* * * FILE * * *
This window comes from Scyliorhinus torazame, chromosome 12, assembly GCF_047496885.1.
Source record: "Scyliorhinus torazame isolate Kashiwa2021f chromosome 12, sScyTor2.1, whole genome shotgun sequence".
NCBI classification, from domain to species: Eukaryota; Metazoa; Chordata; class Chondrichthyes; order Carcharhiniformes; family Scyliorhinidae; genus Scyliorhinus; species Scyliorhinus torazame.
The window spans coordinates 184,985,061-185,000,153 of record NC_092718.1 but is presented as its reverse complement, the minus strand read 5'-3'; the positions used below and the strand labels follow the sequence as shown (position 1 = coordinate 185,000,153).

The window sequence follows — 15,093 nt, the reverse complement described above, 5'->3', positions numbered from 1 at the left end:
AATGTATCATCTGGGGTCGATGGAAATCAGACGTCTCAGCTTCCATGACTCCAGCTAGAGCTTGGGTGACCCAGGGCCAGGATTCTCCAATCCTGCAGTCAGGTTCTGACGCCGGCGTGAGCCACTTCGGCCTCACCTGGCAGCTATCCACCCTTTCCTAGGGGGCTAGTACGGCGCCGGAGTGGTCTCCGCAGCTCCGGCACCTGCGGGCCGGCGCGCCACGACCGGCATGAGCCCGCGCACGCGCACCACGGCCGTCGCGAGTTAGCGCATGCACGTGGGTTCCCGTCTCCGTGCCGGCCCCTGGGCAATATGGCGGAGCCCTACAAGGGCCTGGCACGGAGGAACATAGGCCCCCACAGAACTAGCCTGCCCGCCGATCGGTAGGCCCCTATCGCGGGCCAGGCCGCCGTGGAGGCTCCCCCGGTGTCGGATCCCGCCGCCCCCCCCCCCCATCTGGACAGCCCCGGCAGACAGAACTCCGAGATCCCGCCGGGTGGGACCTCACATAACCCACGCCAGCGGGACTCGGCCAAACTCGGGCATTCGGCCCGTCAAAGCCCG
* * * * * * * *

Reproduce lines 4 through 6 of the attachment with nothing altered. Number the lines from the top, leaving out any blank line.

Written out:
The window spans coordinates 184,985,061-185,000,153 of record NC_092718.1 but is presented as its reverse complement, the minus strand read 5'-3'; the positions used below and the strand labels follow the sequence as shown (position 1 = coordinate 185,000,153).

The window sequence follows — 15,093 nt, the reverse complement described above, 5'->3', positions numbered from 1 at the left end:
AATGTATCATCTGGGGTCGATGGAAATCAGACGTCTCAGCTTCCATGACTCCAGCTAGAGCTTGGGTGACCCAGGGCCAGGATTCTCCAATCCTGCAGTCAGGTTCTGACGCCGGCGTGAGCCACTTCGGCCTCACCTGGCAGCTATCCACCCTTTCCTAGGGGGCTAGTACGGCGCCGGAGTGGTCTCCGCAGCTCCGGCACCTGCGGGCCGGCGCGCCACGACCGGCATGAGCCCGCGCACGCGCACCACGGCCGTCGCGAGTTAGCGCATGCACGTGGGTTCCCGTCTCCGTGCCGGCCCCTGGGCAATATGGCGGAGCCCTACAAGGGCCTGGCACGGAGGAACATAGGCCCCCACAGAACTAGCCTGCCCGCCGATCGGTAGGCCCCTATCGCGGGCCAGGCCGCCGTGGAGGCTCCCCCGGTGTCGGATCCCGCCGCCCCCCCCCCCCATCTGGACAGCCCCGGCAGACAGAACTCCGAGATCCCGCCGGGTGGGACCTCACATAACCCACGCCAGCGGGACTCGGCCAAACTCGGGCATTCGGCCCGTCAAAGCCCG